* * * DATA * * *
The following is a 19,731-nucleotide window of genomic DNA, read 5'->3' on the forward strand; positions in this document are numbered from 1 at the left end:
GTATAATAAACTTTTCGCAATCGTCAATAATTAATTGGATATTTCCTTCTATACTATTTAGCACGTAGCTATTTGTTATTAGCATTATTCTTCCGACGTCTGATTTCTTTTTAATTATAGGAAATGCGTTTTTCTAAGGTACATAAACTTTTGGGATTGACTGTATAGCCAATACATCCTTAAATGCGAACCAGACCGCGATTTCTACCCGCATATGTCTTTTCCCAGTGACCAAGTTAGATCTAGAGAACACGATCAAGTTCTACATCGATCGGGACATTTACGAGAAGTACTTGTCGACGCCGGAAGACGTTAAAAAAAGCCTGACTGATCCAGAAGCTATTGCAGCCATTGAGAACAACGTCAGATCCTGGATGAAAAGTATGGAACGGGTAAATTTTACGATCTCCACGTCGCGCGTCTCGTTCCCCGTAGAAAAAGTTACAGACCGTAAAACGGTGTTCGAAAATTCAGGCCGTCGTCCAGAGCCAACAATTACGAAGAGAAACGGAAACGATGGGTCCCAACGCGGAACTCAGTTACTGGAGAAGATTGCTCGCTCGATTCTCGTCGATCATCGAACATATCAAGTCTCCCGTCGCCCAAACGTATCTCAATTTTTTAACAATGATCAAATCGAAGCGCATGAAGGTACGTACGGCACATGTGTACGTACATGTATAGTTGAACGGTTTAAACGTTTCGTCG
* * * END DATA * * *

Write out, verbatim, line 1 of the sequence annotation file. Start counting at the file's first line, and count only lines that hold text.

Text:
The following is a 19,731-nucleotide window of genomic DNA, read 5'->3' on the forward strand; positions in this document are numbered from 1 at the left end: